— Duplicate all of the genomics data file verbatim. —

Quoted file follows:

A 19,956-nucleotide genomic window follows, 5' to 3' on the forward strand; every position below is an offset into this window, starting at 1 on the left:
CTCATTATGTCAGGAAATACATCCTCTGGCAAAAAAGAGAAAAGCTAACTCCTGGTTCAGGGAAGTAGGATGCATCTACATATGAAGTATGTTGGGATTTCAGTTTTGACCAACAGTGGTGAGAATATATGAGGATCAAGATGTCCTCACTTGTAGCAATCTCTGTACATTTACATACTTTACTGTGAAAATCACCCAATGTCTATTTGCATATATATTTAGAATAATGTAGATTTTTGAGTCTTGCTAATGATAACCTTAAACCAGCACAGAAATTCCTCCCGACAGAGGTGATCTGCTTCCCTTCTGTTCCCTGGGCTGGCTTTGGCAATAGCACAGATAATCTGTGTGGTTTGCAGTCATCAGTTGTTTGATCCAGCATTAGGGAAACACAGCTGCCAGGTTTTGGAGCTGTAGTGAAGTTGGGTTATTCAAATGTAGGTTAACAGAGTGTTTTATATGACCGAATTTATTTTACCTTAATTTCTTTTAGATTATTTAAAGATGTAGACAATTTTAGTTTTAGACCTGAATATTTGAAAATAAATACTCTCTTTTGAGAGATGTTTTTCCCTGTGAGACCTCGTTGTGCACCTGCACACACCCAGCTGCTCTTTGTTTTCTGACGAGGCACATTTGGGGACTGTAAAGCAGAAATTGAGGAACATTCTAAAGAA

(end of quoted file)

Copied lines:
A 19,956-nucleotide genomic window follows, 5' to 3' on the forward strand; every position below is an offset into this window, starting at 1 on the left:
CTCATTATGTCAGGAAATACATCCTCTGGCAAAAAAGAGAAAAGCTAACTCCTGGTTCAGGGAAGTAGGATGCATCTACATATGAAGTATGTTGGGATTTCAGTTTTGACCAACAGTGGTGAGAATATATGAGGATCAAGATGTCCTCACTTGTAGCAATCTCTGTACATTTACATACTTTACTGTGAAAATCACCCAATGTCTATTTGCATATATATTTAGAATAATGTAGATTTTTGAGTCTTGCTAATGATAACCTTAAACCAGCACAGAAATTCCTCCCGACAGAGGTGATCTGCTTCCCTTCTGTTCCCTGGGCTGGCTTTGGCAATAGCACAGATAATCTGTGTGGTTTGCAGTCATCAGTTGTTTGATCCAGCATTAGGGAAACACAGCTGCCAGGTTTTGGAGCTGTAGTGAAGTTGGGTTATTCAAATGTAGGTTAACAGAGTGTTTTATATGACCGAATTTATTTTACCTTAATTTCTTTTAGATTATTTAAAGATGTAGACAATTTTAGTTTTAGACCTGAATATTTGAAAATAAATACTCTCTTTTGAGAGATGTTTTTCCCTGTGAGACCTCGTTGTGCACCTGCACACACCCAGCTGCTCTTTGTTTTCTGACGAGGCACATTTGGGGACTGTAAAGCAGAAATTGAGGAACATTCTAAAGAA